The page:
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Employee Surveys that Make a Difference by Joe Folkman. Executive Excellence, 286 pages, $19.95.

Employee surveys are like apologies. If you make them, but don't do anything to change a situation, they canlead to distrust, frustration, and wasted energy. If you follow through, you can build trust and strengthen arelationship.

In Employees Surveys that Make a Difference, Folkman, the founder of an assessment tool design company,explains how to avoid negative results and learn from surveys to make your company stronger, morecompetitive and productive.

What You Gain

According to Folkman, employee surveys allow you to do four things:

  1. Pinpoint where changes are needed.
  2. Foster strategic alignment.
  3. Improve productivity.
  4. Identify competitive advantages.
Choose survey items that are closely linked to the company's core objectives, writes Folkman, because that'swhere the company will be most willing to spend money. Conversely, don't ask questions about things thatyou are not willing to change. For example, don't ask employees whether they are happy with their benefitspackage if the company cannot afford to offer them more.

An employee survey should be designed to identify the root causes of issues, Folkman writes. If employeescomplain about poor communication, for example, it probably does not mean there is a shortage ofinteroffice memos. More likely, there is inconsistency in messages from management.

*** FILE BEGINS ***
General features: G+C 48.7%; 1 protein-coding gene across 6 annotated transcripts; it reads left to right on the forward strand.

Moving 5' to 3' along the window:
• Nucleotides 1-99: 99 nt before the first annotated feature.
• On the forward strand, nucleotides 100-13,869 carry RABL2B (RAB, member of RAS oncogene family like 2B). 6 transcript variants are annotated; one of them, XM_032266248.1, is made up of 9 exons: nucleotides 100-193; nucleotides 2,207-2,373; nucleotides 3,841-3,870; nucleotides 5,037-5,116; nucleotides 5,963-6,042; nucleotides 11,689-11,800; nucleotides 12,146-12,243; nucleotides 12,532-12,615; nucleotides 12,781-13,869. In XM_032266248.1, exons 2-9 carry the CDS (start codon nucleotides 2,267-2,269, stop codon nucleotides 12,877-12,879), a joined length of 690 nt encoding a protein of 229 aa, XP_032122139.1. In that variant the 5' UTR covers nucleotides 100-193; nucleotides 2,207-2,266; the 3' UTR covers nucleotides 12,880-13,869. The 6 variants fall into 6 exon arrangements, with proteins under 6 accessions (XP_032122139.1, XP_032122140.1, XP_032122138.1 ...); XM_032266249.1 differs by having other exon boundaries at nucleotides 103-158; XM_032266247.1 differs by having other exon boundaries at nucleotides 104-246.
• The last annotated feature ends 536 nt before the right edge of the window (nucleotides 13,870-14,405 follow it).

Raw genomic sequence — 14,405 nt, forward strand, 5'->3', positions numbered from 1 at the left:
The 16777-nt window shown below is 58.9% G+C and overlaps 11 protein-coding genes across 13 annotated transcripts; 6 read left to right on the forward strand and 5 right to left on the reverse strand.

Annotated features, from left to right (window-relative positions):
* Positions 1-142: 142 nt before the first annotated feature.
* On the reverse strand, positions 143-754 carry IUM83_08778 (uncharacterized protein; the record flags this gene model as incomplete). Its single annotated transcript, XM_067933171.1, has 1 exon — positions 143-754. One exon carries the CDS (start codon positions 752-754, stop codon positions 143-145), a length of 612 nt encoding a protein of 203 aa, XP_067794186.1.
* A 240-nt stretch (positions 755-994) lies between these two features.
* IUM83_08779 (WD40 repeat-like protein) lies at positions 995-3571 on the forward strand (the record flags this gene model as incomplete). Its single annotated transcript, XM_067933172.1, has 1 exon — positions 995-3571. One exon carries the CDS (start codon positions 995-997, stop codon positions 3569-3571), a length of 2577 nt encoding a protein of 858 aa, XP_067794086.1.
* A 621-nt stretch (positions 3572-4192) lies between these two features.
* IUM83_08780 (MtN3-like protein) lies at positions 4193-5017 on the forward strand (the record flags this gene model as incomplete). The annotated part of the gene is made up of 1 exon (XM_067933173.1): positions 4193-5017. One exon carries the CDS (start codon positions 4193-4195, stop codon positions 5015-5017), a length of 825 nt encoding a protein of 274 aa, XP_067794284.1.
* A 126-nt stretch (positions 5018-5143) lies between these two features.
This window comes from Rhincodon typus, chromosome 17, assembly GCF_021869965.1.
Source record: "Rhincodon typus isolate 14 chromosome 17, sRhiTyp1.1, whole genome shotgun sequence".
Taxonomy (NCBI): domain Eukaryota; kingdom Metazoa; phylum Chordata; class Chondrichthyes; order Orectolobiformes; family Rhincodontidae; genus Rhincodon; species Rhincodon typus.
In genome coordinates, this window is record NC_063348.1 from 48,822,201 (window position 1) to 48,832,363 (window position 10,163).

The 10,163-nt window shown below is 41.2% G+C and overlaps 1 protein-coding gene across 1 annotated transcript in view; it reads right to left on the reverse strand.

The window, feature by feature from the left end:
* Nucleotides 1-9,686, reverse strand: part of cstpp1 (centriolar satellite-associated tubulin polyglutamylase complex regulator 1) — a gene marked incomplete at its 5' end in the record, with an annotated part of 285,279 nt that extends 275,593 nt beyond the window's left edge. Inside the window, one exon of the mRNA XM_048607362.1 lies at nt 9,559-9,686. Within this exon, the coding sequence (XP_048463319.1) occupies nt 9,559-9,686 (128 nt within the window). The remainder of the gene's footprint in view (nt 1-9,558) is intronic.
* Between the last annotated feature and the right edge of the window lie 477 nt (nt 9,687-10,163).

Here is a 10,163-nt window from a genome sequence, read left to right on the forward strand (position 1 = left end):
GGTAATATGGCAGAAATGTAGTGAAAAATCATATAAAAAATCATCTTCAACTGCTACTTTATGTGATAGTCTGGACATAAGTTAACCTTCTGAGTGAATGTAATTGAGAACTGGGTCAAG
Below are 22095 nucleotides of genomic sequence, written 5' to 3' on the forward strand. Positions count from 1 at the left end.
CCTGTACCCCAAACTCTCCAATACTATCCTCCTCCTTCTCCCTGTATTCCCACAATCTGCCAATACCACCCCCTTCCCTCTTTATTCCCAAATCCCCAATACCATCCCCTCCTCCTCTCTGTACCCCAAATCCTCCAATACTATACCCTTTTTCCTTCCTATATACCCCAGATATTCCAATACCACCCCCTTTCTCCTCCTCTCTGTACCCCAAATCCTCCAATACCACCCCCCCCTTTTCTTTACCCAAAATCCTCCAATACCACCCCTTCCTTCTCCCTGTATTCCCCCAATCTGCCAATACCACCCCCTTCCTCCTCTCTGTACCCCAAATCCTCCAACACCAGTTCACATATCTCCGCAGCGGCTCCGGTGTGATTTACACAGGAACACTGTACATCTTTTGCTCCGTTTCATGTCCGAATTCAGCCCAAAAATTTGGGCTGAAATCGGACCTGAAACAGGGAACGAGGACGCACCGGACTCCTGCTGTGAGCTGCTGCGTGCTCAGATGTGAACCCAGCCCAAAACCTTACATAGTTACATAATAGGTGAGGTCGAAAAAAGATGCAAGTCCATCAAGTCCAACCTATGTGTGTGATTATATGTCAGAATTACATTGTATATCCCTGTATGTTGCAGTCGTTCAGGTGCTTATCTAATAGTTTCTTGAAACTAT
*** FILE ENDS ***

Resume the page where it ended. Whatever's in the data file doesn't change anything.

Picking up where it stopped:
Also, a well-designed survey takes time and commitment. If it is not designed to answer the right questions,it will be ignored by both managers and employees.

Folkman has written an insightful, detailed book that will help companies of any size turn the employeesurvey into a valuable management tool.

When to Survey
Pay attention to the timing of surveys, Folkman advises. For example, if your company is restructuring, youmay want to postpone a survey. Downsizing hurts morale and responses may be negatively skewed. Do not,however, postpone a survey to avoid dealing with an unfavorable situation. Usually, employee responses areonly more negative about questions that involve that situation. A survey can also put the situation inperspective - it might not be as bad as you think.

Copyright 1999 Executive Book Summaries.

Last updated: Sep 1, 1999




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